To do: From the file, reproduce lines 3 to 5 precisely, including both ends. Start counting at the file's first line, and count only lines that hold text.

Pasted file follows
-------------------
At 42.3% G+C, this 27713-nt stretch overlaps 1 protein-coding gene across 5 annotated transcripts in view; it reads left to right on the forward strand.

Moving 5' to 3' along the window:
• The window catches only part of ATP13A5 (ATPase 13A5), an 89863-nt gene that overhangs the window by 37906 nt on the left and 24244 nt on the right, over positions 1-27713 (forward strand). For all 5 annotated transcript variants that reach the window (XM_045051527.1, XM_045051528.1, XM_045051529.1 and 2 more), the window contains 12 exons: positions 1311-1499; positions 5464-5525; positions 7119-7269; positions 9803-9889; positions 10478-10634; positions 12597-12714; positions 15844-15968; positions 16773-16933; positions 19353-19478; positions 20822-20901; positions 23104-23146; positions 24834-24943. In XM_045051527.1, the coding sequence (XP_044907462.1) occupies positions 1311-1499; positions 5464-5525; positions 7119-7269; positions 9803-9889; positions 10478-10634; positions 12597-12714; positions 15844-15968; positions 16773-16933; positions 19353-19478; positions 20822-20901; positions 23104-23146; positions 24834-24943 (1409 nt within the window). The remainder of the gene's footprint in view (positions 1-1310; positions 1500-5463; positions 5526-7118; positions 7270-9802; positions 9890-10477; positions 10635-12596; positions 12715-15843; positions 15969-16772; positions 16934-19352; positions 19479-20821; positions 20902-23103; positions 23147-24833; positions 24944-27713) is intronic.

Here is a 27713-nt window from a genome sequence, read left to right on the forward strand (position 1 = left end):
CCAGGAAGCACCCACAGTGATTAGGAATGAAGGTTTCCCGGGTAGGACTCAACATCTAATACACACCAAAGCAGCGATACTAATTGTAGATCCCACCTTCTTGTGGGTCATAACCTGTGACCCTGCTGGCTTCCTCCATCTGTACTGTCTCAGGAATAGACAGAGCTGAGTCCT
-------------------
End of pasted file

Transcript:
• The window catches only part of ATP13A5 (ATPase 13A5), an 89863-nt gene that overhangs the window by 37906 nt on the left and 24244 nt on the right, over positions 1-27713 (forward strand). For all 5 annotated transcript variants that reach the window (XM_045051527.1, XM_045051528.1, XM_045051529.1 and 2 more), the window contains 12 exons: positions 1311-1499; positions 5464-5525; positions 7119-7269; positions 9803-9889; positions 10478-10634; positions 12597-12714; positions 15844-15968; positions 16773-16933; positions 19353-19478; positions 20822-20901; positions 23104-23146; positions 24834-24943. In XM_045051527.1, the coding sequence (XP_044907462.1) occupies positions 1311-1499; positions 5464-5525; positions 7119-7269; positions 9803-9889; positions 10478-10634; positions 12597-12714; positions 15844-15968; positions 16773-16933; positions 19353-19478; positions 20822-20901; positions 23104-23146; positions 24834-24943 (1409 nt within the window). The remainder of the gene's footprint in view (positions 1-1310; positions 1500-5463; positions 5526-7118; positions 7270-9802; positions 9890-10477; positions 10635-12596; positions 12715-15843; positions 15969-16772; positions 16934-19352; positions 19479-20821; positions 20902-23103; positions 23147-24833; positions 24944-27713) is intronic.

Here is a 27713-nt window from a genome sequence, read left to right on the forward strand (position 1 = left end):
CCAGGAAGCACCCACAGTGATTAGGAATGAAGGTTTCCCGGGTAGGACTCAACATCTAATACACACCAAAGCAGCGATACTAATTGTAGATCCCACCTTCTTGTGGGTCATAACCTGTGACCCTGCTGGCTTCCTCCATCTGTACTGTCTCAGGAATAGACAGAGCTGAGTCCT